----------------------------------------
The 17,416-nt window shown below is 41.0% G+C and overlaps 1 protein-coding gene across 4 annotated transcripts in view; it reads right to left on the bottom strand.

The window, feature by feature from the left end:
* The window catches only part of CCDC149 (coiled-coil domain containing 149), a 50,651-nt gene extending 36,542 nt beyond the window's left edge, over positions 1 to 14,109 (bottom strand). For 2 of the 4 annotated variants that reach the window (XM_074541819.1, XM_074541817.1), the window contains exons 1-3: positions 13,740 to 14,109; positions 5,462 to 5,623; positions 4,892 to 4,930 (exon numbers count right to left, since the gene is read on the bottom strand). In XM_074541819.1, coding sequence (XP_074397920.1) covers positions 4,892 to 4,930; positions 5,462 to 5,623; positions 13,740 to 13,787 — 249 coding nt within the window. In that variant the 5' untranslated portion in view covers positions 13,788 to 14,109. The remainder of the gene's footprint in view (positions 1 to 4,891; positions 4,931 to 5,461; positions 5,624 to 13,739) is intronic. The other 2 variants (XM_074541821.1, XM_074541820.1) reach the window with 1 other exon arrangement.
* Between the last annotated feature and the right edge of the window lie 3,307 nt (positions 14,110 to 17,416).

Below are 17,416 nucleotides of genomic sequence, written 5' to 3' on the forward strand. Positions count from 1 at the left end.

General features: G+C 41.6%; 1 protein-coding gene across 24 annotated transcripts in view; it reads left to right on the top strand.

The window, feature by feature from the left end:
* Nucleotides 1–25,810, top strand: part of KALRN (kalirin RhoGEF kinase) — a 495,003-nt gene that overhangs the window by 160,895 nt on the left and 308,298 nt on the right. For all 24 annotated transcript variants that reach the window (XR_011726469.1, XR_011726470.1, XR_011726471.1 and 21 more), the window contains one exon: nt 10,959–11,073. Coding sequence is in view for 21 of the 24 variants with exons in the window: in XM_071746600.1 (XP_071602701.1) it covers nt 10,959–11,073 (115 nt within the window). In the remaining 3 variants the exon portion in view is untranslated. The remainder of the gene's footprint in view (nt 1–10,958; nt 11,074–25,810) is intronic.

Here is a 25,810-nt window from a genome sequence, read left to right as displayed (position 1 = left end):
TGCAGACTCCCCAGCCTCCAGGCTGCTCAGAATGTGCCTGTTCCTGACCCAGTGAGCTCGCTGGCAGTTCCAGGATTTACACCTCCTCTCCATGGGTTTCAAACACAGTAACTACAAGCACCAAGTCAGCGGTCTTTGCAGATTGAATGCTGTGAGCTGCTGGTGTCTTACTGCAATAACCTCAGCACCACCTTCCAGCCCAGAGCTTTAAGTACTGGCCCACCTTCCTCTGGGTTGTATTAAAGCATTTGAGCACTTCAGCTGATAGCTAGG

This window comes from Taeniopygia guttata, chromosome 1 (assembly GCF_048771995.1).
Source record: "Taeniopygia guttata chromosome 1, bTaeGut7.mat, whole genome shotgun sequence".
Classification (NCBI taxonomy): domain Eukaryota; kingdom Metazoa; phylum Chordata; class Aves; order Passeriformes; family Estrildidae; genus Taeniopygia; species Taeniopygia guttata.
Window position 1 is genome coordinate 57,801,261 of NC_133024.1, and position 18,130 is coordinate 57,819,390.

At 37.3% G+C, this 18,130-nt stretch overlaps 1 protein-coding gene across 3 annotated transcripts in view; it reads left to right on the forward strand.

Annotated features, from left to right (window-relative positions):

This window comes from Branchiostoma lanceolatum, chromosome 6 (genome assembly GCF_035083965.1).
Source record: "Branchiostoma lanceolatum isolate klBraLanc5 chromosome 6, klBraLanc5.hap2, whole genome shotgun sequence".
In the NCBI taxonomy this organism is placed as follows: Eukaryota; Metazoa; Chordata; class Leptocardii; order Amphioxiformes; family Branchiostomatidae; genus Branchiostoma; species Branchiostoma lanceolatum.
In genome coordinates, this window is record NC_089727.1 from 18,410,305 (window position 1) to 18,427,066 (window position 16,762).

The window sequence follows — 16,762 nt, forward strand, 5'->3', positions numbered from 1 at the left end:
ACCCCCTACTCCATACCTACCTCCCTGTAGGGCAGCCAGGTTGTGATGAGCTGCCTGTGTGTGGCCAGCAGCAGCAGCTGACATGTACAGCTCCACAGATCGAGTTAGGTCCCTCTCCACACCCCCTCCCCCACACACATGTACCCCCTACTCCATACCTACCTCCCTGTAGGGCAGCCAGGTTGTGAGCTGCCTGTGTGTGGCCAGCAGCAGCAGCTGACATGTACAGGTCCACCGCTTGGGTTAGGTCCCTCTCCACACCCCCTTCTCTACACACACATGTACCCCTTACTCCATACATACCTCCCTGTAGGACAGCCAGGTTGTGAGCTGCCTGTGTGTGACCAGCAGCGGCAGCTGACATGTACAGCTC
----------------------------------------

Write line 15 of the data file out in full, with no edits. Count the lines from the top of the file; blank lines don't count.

At 37.3% G+C, this 18,130-nt stretch overlaps 1 protein-coding gene across 3 annotated transcripts in view; it reads left to right on the forward strand.